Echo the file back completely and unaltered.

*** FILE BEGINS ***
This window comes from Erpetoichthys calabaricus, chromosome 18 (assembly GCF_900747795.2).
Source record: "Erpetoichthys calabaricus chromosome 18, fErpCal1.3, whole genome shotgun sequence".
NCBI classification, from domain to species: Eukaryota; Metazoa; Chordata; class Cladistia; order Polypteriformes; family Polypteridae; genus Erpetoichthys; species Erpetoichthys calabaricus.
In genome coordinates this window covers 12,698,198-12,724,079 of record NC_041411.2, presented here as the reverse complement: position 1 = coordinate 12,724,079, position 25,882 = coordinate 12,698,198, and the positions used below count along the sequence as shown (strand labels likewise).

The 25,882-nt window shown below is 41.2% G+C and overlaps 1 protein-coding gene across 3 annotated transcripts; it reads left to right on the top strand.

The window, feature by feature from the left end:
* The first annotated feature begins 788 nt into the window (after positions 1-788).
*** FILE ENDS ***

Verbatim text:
This window comes from Erpetoichthys calabaricus, chromosome 18 (assembly GCF_900747795.2).
Source record: "Erpetoichthys calabaricus chromosome 18, fErpCal1.3, whole genome shotgun sequence".
NCBI classification, from domain to species: Eukaryota; Metazoa; Chordata; class Cladistia; order Polypteriformes; family Polypteridae; genus Erpetoichthys; species Erpetoichthys calabaricus.
In genome coordinates this window covers 12,698,198-12,724,079 of record NC_041411.2, presented here as the reverse complement: position 1 = coordinate 12,724,079, position 25,882 = coordinate 12,698,198, and the positions used below count along the sequence as shown (strand labels likewise).

The 25,882-nt window shown below is 41.2% G+C and overlaps 1 protein-coding gene across 3 annotated transcripts; it reads left to right on the top strand.

The window, feature by feature from the left end:
* The first annotated feature begins 788 nt into the window (after positions 1-788).